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Gunns: from Tasmania to Canberra « Previous | |Next »
April 5, 2007

After Gunns withdrew from the bilateral Resource Planning and Development Commission inquiry in Tasmania in early March, the Federal Government is obliged to ensure that the mill will meet all Commonwealth environmental laws in an assessment process separate to the Tasmanian Government's whitewash. The relevant commonwealth act is the EPBC Act.

Ray Norman, You always know when its Autumn in Tasmania #1, 2007

The Australian Greens have indicated that an inadequate inquiry into the mill's impact will trigger a legal challenge, especially if the Federal Government refuses to assess the effect of more logging on endangered old growth native forest, animal and bird species.

Hopefully the Commonwealth assessment will break with Gunns being in the driving seat dictating pulp mill matters to the Tasmanian Government, which then does Gunn's bidding.

There is a lot for the Commonwealth to assess since, in its latest submission, Gunns contends that:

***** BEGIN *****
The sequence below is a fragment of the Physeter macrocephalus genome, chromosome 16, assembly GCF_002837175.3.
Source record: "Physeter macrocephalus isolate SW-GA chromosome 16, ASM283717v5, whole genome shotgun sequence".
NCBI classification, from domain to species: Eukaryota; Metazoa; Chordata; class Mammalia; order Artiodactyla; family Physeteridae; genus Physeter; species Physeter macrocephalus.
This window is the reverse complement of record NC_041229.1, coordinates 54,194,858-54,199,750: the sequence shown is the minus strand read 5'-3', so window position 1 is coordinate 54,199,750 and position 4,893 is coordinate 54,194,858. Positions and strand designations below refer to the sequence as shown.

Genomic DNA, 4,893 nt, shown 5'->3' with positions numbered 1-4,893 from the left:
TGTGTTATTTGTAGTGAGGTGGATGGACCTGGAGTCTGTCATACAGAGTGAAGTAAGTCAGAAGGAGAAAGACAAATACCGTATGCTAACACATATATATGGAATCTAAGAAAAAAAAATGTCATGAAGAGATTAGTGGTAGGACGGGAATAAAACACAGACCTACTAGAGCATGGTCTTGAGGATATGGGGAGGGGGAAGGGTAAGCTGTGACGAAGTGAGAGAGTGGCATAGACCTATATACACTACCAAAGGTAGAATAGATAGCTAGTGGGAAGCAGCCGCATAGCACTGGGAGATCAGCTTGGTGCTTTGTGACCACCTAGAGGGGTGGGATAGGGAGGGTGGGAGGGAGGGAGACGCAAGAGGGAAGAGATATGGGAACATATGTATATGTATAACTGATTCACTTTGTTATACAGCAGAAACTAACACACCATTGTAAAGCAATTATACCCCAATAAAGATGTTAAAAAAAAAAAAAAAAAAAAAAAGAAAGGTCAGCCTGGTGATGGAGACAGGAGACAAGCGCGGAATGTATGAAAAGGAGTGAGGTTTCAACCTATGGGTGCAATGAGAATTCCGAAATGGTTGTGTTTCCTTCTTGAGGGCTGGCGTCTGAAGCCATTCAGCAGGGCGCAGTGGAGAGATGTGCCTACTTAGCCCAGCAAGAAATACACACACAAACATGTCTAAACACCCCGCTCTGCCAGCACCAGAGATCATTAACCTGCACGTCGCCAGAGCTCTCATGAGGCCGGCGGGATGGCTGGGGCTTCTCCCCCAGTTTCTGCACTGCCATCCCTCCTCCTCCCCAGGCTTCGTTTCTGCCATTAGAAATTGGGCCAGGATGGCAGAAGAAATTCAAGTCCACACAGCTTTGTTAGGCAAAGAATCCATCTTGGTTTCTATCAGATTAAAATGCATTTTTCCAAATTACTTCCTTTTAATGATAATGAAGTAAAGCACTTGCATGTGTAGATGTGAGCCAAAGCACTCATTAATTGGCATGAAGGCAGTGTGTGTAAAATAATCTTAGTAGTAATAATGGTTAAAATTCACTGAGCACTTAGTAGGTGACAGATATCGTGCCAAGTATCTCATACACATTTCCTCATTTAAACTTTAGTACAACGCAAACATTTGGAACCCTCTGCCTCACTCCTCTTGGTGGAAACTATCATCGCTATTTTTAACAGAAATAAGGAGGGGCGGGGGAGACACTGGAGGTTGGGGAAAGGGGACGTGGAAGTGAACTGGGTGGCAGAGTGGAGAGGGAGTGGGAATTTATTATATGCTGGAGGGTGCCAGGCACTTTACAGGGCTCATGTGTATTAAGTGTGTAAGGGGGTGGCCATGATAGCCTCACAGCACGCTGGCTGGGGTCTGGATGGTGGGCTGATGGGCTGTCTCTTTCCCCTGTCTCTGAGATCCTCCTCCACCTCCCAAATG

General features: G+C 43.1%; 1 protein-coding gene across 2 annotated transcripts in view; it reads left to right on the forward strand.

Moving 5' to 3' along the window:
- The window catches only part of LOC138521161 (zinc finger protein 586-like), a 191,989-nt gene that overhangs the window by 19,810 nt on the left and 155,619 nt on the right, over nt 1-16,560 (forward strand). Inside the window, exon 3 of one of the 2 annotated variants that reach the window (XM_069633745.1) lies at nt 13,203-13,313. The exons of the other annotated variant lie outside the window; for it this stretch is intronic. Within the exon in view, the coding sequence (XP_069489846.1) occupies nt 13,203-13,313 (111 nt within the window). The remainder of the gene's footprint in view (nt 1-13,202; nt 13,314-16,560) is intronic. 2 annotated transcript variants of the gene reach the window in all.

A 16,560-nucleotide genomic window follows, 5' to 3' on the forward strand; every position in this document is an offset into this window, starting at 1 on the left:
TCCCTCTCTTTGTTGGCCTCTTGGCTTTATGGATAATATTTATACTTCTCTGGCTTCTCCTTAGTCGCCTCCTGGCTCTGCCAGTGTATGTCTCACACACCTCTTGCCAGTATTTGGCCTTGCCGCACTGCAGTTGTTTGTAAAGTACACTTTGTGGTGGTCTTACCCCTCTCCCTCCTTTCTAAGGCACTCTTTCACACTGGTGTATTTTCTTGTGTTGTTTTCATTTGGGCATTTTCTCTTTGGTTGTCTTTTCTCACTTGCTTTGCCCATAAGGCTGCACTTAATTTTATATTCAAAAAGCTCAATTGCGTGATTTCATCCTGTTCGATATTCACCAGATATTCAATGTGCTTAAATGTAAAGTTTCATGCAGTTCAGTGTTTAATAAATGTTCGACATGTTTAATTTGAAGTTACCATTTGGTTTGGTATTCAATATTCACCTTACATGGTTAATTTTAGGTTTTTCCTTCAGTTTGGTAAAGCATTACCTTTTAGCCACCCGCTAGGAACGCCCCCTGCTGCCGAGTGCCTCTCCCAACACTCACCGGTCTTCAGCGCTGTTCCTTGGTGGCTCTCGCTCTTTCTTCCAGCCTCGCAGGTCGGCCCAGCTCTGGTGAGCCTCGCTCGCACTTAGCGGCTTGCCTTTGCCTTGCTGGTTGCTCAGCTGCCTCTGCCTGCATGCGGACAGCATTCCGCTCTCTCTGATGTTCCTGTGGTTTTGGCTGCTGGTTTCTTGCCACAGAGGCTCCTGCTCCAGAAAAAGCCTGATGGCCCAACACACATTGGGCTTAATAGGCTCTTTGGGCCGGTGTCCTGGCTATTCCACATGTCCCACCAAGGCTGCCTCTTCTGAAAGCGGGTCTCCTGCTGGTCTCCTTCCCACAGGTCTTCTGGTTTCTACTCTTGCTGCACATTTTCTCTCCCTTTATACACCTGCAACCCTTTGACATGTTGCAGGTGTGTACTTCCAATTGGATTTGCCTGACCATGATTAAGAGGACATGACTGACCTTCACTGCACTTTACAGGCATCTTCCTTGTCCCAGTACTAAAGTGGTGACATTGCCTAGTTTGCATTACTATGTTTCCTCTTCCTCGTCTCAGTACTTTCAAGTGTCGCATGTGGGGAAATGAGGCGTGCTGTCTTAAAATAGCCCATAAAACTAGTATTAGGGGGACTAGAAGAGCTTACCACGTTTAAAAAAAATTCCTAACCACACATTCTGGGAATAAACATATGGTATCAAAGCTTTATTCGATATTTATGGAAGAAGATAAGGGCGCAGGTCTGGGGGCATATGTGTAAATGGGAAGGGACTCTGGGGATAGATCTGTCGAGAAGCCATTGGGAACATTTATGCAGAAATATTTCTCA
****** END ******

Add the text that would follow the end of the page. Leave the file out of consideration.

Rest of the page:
#Seven endangered species in the local area, including the green and gold frog, the Tasmanian devil, the spotted-tailed quoll, the wedge-tailed eagle, the swift parrot, the masked owl and the eastern barred bandicoot will not be affected by the mill's construction and operation.
#The wood supply source for the mill is not an issue the Commonwealth should consider.
#Its 200m-long treated effluent discharge pipeline into Bass Strait will not impact on the local salmon fishery.
#Its 100ha pulp mill and associated power plant will not harm endangered plant species at its Bell Bay land through "micro-siting" principles.
#During construction of the ocean outfall, recreational fishermen will be affected by temporary exclusion zones.

| Posted by Gary Sauer-Thompson at 3:29 PM |